One way you can experiment if you are average (sorry to keep using that word!) is to try to make some caseroles and dishes using whole wheat berries like rice. They also go well in soups. Same with barely and rye. Whole wheat dishes are very filling. If you have a teenager who is eating you out of house and home, an inexpensive way to feed them is to make up dishes with whole grains. I made one dish with lentils, wheat berries and spaghetti sauce that was actually good and very filling. Experiment! Get a book on cooking with whole grains. They are less expensive than meat and a great way to get nutrition. Be cautious at first though. Some people are allergic to wheat or may have trouble digesting it and legumes, even lentils or split peas.

Fruits and Vegetables

Storing meats, cheeses, nuts, grains and legumes is straighforward. Humans have been doing it for years and years, basically all of civilization. The focus of this work is on fruits and vegetables with some notes on dried nuts, seeds, grains and legumes. If you are the average American, or the average vegetarian, most of your diet will consist of meats (legumes) and bread products. Dairy and eggs will also play a part. Most Americans, both meat-eaters and vegetarians, cook most of their food. Even books on permaculture are aimed at growing roots, tubers and seeds that will be cooked.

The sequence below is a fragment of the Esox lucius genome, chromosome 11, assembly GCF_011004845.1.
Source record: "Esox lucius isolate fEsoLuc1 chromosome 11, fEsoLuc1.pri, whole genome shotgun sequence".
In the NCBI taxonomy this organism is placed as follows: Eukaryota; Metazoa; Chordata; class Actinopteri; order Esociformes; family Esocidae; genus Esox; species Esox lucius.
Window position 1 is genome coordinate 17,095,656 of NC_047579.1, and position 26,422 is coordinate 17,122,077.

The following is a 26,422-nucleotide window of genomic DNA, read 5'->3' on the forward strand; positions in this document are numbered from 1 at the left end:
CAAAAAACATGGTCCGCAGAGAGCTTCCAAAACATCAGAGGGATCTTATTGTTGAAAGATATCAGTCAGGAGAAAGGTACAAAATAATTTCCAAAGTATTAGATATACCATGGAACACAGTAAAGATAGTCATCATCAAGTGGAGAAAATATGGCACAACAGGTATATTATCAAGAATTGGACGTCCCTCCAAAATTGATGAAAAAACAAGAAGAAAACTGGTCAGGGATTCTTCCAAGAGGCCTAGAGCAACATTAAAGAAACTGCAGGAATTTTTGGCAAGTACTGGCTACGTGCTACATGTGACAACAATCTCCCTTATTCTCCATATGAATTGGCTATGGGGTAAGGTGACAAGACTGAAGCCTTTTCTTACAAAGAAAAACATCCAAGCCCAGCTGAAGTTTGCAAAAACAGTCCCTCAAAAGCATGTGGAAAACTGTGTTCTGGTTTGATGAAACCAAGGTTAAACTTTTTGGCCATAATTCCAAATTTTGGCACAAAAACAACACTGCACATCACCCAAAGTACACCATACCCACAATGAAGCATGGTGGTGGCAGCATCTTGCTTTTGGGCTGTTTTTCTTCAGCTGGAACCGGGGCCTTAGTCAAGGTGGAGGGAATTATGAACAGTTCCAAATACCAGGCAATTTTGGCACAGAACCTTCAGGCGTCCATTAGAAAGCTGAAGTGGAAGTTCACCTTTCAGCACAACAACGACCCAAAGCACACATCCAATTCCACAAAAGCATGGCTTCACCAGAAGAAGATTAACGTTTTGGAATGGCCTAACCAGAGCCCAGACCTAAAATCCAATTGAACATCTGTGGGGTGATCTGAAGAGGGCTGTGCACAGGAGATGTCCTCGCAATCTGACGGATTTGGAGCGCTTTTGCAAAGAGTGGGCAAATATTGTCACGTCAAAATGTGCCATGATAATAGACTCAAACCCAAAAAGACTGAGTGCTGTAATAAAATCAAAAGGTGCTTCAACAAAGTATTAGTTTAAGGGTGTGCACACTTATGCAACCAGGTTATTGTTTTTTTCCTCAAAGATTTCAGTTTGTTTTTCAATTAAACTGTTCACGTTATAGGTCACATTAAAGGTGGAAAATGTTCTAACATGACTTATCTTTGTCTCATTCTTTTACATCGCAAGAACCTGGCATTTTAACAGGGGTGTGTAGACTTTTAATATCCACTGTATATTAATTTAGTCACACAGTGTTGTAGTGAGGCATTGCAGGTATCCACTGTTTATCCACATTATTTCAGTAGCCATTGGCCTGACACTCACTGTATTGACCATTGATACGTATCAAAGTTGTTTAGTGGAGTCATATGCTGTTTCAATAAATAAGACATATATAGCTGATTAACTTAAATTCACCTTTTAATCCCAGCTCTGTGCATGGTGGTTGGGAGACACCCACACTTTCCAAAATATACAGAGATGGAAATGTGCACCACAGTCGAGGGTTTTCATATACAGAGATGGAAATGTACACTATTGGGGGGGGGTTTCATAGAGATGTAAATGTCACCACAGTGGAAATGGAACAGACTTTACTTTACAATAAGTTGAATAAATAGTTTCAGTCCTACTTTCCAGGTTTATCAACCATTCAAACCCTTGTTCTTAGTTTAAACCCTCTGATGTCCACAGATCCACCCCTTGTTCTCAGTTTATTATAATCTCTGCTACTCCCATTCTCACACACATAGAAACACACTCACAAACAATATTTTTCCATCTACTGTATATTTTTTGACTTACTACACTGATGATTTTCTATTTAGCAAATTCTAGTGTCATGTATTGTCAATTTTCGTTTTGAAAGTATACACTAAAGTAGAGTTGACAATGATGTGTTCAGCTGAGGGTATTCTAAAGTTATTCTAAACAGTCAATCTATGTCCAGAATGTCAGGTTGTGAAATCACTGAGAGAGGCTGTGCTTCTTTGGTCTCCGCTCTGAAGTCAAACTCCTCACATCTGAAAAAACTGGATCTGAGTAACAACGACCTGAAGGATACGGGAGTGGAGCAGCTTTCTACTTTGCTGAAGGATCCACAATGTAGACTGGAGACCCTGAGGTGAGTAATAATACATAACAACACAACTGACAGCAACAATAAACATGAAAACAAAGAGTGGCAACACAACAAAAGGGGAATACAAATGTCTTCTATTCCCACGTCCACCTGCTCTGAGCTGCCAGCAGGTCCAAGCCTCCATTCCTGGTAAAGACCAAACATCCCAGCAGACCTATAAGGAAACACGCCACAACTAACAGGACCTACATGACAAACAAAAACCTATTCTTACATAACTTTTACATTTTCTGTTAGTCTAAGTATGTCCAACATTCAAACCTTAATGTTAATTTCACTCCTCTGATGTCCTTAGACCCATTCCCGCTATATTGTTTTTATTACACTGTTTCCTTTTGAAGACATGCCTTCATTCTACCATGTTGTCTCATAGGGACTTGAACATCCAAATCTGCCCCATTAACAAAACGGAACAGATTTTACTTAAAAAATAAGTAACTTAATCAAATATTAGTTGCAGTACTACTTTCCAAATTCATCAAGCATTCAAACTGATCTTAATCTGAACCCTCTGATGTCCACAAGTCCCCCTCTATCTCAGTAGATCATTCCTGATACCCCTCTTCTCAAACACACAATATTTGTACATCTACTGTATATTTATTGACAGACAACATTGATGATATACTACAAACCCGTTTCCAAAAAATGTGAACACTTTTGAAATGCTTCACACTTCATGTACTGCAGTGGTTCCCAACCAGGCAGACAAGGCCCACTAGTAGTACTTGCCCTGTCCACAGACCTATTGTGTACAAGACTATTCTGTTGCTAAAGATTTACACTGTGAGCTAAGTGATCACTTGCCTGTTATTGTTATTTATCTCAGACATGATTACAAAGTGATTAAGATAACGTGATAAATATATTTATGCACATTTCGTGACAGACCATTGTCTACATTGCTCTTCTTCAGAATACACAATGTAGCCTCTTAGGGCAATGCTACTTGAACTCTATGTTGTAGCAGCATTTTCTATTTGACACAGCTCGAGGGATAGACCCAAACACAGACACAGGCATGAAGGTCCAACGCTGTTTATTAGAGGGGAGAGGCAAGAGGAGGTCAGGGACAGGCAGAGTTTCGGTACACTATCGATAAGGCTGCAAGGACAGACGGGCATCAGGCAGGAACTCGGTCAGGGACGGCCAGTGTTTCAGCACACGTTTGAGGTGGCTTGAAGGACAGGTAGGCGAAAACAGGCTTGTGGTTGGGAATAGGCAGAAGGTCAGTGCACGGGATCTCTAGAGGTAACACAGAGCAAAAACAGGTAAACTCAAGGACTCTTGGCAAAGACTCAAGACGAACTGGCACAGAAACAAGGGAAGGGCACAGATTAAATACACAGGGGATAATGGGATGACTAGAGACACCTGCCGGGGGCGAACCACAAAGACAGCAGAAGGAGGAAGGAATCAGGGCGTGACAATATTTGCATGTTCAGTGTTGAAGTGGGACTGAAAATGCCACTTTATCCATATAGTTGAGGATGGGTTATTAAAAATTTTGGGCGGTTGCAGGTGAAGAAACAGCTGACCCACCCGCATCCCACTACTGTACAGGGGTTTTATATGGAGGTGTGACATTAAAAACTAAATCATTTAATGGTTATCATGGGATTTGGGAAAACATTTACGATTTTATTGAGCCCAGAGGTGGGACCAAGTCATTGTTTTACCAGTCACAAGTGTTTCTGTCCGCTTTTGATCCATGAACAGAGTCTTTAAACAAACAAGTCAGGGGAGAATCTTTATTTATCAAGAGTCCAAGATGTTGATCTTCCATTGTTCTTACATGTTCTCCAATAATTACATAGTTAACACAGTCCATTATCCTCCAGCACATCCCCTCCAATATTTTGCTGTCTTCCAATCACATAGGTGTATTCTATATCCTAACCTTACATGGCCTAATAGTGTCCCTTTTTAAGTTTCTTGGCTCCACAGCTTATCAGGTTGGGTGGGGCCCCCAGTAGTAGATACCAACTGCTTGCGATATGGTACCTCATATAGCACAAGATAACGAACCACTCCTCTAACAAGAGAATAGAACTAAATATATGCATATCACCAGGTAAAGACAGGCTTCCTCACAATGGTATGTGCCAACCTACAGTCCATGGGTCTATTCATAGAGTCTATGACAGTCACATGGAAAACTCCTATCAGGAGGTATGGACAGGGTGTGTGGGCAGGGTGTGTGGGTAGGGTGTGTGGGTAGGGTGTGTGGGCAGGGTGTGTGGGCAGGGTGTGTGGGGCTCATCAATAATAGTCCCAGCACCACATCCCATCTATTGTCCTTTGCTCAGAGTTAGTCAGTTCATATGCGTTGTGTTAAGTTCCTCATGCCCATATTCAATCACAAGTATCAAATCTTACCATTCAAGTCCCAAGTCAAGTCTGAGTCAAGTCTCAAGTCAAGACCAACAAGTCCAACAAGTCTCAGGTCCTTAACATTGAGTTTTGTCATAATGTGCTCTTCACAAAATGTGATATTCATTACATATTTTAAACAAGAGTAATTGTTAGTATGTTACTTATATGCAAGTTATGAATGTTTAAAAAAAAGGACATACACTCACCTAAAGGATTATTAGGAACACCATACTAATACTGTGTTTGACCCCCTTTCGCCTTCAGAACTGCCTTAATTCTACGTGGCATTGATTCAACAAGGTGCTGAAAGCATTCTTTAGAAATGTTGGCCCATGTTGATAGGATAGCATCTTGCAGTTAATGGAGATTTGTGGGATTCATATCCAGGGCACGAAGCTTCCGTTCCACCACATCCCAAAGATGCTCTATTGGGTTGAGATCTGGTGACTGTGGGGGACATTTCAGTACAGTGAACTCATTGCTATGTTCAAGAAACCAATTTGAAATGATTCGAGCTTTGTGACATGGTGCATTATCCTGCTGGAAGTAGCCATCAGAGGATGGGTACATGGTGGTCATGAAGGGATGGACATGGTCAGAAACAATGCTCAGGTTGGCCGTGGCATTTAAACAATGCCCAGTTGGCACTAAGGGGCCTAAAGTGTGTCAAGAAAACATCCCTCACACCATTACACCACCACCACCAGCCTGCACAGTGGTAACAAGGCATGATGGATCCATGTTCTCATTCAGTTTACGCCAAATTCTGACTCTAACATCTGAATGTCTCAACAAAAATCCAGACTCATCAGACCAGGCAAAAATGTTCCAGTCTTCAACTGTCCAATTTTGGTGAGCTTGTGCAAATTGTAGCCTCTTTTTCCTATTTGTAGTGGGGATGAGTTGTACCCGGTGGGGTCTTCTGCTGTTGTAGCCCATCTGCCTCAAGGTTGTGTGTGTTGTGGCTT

For the raw foodist, most storage options are out, as well as most food products. Many common garden vegetables are also out. But before I get into gardening, I want to take a look again at the vegetable/fruit requirements for the average person and the average vegetarian and explore storage and garden needs.

Let's take a better look at the USDA tables for fruits and vegetables:

Food Product Average AdultVegetarian MaleRaw Food Female
Total Fruit 298100520
Total Fresh Fruit (some juices) 13350500
Total Processed Fruit (some juice) 1655020

Food Product Average AdultVegetarian MaleRaw Food Female
Total Juice 205500
Orange Juice 84500
Apple Juice 2200
Other Juice 9900

Food Product Average AdultVegetarian MaleRaw Food Female
Total Canned Fruit 1300